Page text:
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I am looking at the ARCH model where we have $\hat{\varepsilon}_t^2=\alpha_0 + \alpha_1\hat{\varepsilon}_{t-1}^2 + \alpha_2\hat{\varepsilon}_{t-2}^2 + \cdots + \alpha_q\hat{\varepsilon}_{t-q}^2 +v_t$

Any significant alpha 1 to q would mean that there is evidence of ARCH effects. So far so good.

What I am struggling with is the white noise process $v_t$

1) Why do we need it?

2) Will the mean always be zero? Isn't the white noise estimated along with the other parameters. How can we be sure that the mean is zero?

3) In my textbook this is a unit variance. What would be the implications of a variance 5 for example or a very low at 0.05? My suggestion> A higher variance would simply lead to the alpha coefficients would being lower.

The conclusions of the ARCH model really builds on the white noise process, that the mean is zero and the unconditional variance is one. So I guess that my main question really is. How can we add this to the process? Is it because that this has the properties that will make the ARCH framework fit with the stylized facts of returns?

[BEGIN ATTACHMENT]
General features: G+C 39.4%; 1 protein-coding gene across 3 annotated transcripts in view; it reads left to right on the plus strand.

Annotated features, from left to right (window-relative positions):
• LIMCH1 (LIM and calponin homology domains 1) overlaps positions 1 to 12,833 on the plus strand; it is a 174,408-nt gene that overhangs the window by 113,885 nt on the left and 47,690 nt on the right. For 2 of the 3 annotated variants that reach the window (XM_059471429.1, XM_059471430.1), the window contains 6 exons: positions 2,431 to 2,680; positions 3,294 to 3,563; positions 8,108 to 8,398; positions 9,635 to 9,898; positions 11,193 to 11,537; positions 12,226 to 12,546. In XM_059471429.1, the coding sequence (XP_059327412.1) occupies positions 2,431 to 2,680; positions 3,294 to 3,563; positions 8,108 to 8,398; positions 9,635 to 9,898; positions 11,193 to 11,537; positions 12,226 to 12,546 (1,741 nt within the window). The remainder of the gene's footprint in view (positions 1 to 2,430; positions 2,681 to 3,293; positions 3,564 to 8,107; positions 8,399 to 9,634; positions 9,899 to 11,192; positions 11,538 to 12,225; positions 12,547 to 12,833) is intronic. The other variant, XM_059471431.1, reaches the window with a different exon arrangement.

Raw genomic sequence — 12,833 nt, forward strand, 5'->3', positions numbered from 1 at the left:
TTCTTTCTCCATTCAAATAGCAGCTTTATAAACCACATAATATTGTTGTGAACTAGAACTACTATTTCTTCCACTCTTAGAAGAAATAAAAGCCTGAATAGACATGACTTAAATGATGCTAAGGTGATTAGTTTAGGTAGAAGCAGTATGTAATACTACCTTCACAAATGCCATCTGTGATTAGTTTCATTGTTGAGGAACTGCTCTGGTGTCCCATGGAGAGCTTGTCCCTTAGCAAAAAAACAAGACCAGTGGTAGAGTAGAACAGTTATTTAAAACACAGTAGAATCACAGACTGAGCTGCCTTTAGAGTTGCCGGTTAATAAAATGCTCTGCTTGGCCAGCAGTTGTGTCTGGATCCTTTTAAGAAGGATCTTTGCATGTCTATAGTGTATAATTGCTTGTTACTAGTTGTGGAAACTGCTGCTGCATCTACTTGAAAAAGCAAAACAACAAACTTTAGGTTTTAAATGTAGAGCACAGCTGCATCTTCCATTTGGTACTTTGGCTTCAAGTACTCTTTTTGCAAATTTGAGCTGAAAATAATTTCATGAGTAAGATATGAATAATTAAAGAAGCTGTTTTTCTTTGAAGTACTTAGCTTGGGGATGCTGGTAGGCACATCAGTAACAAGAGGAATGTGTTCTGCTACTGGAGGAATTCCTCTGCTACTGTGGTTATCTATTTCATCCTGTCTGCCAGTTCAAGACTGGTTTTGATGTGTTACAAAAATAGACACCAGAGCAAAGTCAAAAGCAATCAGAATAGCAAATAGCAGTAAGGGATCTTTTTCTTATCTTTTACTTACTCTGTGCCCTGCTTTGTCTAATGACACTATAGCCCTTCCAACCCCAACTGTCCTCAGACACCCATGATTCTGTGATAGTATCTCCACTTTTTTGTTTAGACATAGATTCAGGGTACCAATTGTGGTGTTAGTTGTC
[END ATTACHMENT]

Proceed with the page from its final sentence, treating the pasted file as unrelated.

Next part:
Hope you can help me out.

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  • $\begingroup$ Note that the maximization of the arch likelihood is not trivial so you should look for a package in R or python that already does it for you. And, even then, you may run into problems. $\endgroup$ – mark leeds May 9 at 18:05
  • $\begingroup$ @Richard Hardy: I have no problem being incorrect ( happens quite often ) but could you let me know what's incorrect. thanks. $\endgroup$ – mark leeds May 15 at 2:21
  • $\begingroup$ The claim the $v_t$ term is assumed to be normal with mean $0$ and variance $\sigma^2$ is incorrect. An easy way to see it is noting that the left-hand side of the equation is nonnegative while $v_t$ can take negative values up to negative infinity. $\endgroup$ – Richard Hardy May 15 at 6:03
  • $\begingroup$ I don't see why the left hand side being non-negative precludes an error term that is normally distributed. On the other hand, I looked around and I can't find that particular ARCH formulation anywhere ( there is no error term in the ones I looked at ) so I think that I will take my comment out. Thanks. ams.sunysb.edu/~zhu/ams586/ARCH_GARCH.pdf $\endgroup$ – mark leeds May 15 at 13:33